O King! It is very hard and rare for the persons not possessed of self-restraint to forgive; especially when one is fully capable, it is very rare to find one in the three worlds, who can forgive.
He who has forsaken all attachments and has conquered hunger and sleep and is always engaged in the Yoga practices, even that ascetic Muni is not capable to conquer completely lust, anger and greed and Ahaṁkāra, etc., the passions raging in the mortal coil.
None existed before in this whole world who conquered his passions! None exists now and none will be born ever-after. Hardly will be seen any on this earth, or the Heavens, or the Loka of Brahmā or in Vaikuṇṭha, even in Kailāśa, that has conquered completely his passions!
What can be said in regard to the ordinary mortals of this earth when the sons of Brahmā, the Mahāṛṣis, ascetics, Riṣis are all pierced by the Sattva, Rājas, or Tamo Guṇas.
Behold! The Kapila was the Knower of Sānkhya and always engaged in his Yoga practices and he was a pure and holy soul; yet, by strange combinations of Fate, he became angry and burnt to ashes the sons of the King Sagara.
O King! Out of Ahaṁkāra, these three worlds are created; therefore this world and Ahaṁkāra are related to each other as effect and cause; how then the Jīvas that are born of this Samsāra can extricate themselves from this Ahaṁkāra?
Brahmā, Viṣṇu and Maheśa are also pierced by those three Guṇas; different feelings are seen in their different bodies.
Therefore it need hardly be said that the manifestation of the pure Sattva Guṇa alone is not to be seen in any of the human beings; for the three Guṇas reside in a mixed way in all persons.
Sometimes the Sattva preponderates; sometimes the Rājas and sometimes the Tamas preponderates.
Sometimes they reside together, the three balancing one other.
47-63. O King! Only that Eternal Highest Puruṣa is undecaying and untainted and can hardly be measured or seen by all the beings.
That Highest Soul, the Highest of the High, is Nirguṇā (void of the three Guṇas); and She who resides in all the beings and is hardly knowable by the little intellectual persons, that Highest Śaktī, the Incarnate of Brahmā, is also Nirguṇā (void of attributes).
Paramātmā (the Highest Soul) and the Highest Force are also One; their Forms are not different.
When such a knowledge arises, then the Jīvas can be free from all sins and faults and blemishes.
From that knowledge comes the liberation, this is sounded in the Vedānta Śāstra like Ḍinḍima Śabda (thousands of small drums). He, who comes to know That, is freed from the endless cycle of birth and death composed of the three Guṇas; there is no doubt in this.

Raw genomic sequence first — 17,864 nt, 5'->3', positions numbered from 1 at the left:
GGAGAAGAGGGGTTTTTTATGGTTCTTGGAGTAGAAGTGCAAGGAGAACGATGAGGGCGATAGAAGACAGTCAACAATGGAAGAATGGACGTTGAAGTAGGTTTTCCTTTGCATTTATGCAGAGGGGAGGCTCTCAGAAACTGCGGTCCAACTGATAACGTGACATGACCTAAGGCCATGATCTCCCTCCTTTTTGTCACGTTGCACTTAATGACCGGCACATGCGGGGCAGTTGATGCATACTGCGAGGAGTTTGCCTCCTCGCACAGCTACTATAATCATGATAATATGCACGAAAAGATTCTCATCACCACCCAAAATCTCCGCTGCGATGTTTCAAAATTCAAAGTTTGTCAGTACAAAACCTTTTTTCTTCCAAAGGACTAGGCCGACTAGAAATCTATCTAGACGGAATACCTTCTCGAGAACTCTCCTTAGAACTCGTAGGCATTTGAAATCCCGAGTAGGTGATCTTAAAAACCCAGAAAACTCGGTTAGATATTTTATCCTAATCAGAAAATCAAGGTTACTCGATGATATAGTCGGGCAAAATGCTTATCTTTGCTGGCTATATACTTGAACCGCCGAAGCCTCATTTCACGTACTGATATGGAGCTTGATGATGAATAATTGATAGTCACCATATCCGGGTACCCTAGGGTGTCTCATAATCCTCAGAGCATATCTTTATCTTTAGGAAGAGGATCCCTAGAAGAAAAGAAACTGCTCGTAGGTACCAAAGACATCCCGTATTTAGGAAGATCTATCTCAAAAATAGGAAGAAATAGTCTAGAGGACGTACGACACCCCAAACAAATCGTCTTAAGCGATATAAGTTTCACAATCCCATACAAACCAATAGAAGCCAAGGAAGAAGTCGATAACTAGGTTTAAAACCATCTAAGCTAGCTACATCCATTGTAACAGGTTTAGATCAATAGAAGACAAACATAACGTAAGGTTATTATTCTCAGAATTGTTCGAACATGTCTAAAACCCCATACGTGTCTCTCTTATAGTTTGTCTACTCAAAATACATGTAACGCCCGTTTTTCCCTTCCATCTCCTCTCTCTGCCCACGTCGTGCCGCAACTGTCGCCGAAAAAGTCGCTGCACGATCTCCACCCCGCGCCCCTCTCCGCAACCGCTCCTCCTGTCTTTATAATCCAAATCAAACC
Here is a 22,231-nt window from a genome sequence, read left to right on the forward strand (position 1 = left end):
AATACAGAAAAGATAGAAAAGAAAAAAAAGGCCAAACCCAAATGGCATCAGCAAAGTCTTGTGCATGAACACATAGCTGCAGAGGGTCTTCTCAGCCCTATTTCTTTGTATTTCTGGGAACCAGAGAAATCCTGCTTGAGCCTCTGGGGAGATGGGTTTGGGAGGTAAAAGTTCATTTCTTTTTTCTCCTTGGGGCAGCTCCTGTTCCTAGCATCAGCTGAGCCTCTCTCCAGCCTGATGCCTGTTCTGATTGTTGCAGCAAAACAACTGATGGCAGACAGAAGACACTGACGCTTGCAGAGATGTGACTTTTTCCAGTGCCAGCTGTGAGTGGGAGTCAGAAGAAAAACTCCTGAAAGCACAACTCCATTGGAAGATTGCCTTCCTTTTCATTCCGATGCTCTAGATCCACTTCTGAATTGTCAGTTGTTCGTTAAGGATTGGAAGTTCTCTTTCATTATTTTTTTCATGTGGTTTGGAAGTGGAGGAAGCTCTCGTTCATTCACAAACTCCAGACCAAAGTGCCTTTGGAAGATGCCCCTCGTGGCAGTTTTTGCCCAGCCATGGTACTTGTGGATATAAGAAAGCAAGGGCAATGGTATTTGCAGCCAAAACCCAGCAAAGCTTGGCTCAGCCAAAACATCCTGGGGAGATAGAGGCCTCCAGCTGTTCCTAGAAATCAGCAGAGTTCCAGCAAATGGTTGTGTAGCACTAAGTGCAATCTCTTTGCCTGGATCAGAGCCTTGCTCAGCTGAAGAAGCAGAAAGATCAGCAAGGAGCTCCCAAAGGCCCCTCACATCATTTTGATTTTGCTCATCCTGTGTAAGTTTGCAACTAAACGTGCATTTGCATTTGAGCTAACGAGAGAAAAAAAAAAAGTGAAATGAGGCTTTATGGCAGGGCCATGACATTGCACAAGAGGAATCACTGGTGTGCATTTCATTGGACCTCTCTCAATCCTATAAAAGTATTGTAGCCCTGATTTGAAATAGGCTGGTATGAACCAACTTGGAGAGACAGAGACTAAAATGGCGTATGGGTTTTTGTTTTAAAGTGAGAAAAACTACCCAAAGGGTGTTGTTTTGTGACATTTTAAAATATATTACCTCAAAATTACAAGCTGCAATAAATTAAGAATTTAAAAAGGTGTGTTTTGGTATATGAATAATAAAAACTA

O King! Knowledge is of two kinds:
The first is considered as coming from sound; this comes out of the knowledge of the meaning of the Vedas by the help of intellect.
But this is full of fancies, agreements and doubts some of which are bad and some are good. The beings are led into errors by these discussions; errors cause destruction of intellect; and when the intellect is gone, the knowledge also goes away with it.
Whereas the second kind of knowledge comes from intention or feeling within the depths of heart and brain and it is called Aparokṣa Jñāna.
This knowledge is very rare to the beings. When one comes in contact with a Sad-Guru (a good teacher), then one gets this Aparokṣa Jñāna.
From the sound knowledge, no successful results can issue; and, therefore it cannot give Aparokṣa Jñāna. Hence great effort is to be made for getting this Aparokṣa Jñāna.
O King! As darkness cannot be destroyed merely by talking of light, without lighting any lamp, so the knowledge of sound merely cannot destroy the darkness of the inside.
That Karma (action) is called True Karma which does not lead to bondage, and that Knowledge is the True Knowledge which leads to liberation.
Other actions are only meant for one’s own selfish enjoyments and other knowledges are merely the skill in arts.
Good behaviour, doing good to others, having no anger, forgiveness, patience, and contentment are the best brilliant fruits of True Knowledge.
O King! Without knowledge, without asceticism, and without the Yoga practices, the lust and other passions can never be destroyed.
The minds of the Jīvas are naturally restless and without control; all the beings are completely under the sway of their minds; thus they roam on the surface of the earth as good, middling and bad.
Lust, anger, etc., originate from this mind; and when mind is conquered, then those feelings can no more arise.
O King! Therefore it was that Yayāti forgave when Śukrāchārya did wrong before. The King Nimi could not forgive Vaṣiṣṭha in the same way. Yayāti; the best of kings, though cursed by Śukrāchārya, the son of Bhrigu, did not curse in return but he took upon himself the old age.
O King! Some kings are naturally peaceful, whereas some other kings are wicked by their nature. Therefore, in this matter, whose fault is this, how can we ascertain?
See! In ancient times the Haihayas, out of their greed of wealth, and being thus insensible destroyed completely, out of anger, the Brāhmin priests of the family of Bhrigu.
What more than this that those Kṣattriyas did not consider the sin Brahmāhatyā; rather out of their dire anger, they cut to pieces the sons of those Brāhmaṇas, that were in embryos in their mother’s wombs.
Here ends the Fifteenth Chapter in the Sixth Book on the Nimi’s getting of another body and the beginning of the story of Haihayas, in the Mahāpurāṇam Śrīmad Devī Bhāgavatam of 18,000 verses by Mahāṛṣi Veda Vyāsa.